Fast forward to 2017, and an interesting asymmetry emerges for modelling purposes. Among the four smaller parties, only the Left has a solid shot at securing more than three direct seats. This is due to its strength in a handful of East German constituencies, mostly in Berlin. Of course, this is no guarantee of success. In 2002, it held on to just two constituencies, one short of the three needed to get representation in line with its 4% share of the national vote. And in any case, the Left has lately seen its poll numbers go up to 10%. Unlike the other three smaller parties, however, its Bundestag delegation could probably survive a last-minute mood swing taking its national share below 5%.

The Liberal's vote is too evenly distributed throughout the country to put it in contention for any direct seats. The AfD's limited track record makes it hard to predict its distribution of votes. It will probably struggle to win a single direct seat, though two of its most prominent figures, Frauke Petry and Alexander Gauland, are trying hard in Saxony and Brandenburg.

This leaves the Greens. They are defending just one direct seat in Berlin, with a first-time candidate, Canan Bayram, and not considered to be in serious contention anywhere else. They have also been trending downwards in recent pools, and are currently at 6.5%. Like any polling snapshot, this should be taken with a grain of salt. Models that include past voting behavior or rolling averages produce higher figures. That said, the trend clearly appears to be unfavorable, and even many erstwhile Green sympathizers have been dissatisfied for a while. # It is therefore not implausible that the Greens are now just a normal polling error away of falling short of 5%. If that is the case, they risk being reduced to either having just one seat in the Bundestag or none at all. This would most probably allow the Christian Democrats and the Liberals to secure a majority. Conversely, and much less plausibly, it would take a last-minute collapse in the vote of both the AfD and the Liberals for a left-wing coalition of the Social Democrats, the Greens and the Left to get anywhere near a parliamentary majority.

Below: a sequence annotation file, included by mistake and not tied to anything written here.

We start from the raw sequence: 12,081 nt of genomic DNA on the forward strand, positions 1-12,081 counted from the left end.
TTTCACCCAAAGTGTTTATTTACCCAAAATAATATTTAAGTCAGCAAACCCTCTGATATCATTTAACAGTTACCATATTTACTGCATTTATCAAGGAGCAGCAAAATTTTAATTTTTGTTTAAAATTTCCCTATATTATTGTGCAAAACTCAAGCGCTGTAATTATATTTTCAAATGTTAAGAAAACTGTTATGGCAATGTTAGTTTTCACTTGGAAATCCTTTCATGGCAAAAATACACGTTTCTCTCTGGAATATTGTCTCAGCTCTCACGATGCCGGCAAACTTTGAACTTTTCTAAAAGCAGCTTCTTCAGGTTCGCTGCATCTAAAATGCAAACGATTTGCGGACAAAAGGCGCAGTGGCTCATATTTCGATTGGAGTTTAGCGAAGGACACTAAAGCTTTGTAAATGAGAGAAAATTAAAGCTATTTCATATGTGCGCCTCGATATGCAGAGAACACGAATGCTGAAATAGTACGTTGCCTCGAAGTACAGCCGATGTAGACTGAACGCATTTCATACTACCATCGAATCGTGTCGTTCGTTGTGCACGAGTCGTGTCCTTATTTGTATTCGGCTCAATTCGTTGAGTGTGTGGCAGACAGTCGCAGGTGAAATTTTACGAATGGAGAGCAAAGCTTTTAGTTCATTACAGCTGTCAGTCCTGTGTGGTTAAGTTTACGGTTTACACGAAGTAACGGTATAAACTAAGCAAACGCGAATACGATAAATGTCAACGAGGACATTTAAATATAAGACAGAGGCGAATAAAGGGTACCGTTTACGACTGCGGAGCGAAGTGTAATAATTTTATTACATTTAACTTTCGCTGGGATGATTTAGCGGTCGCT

Of limited significance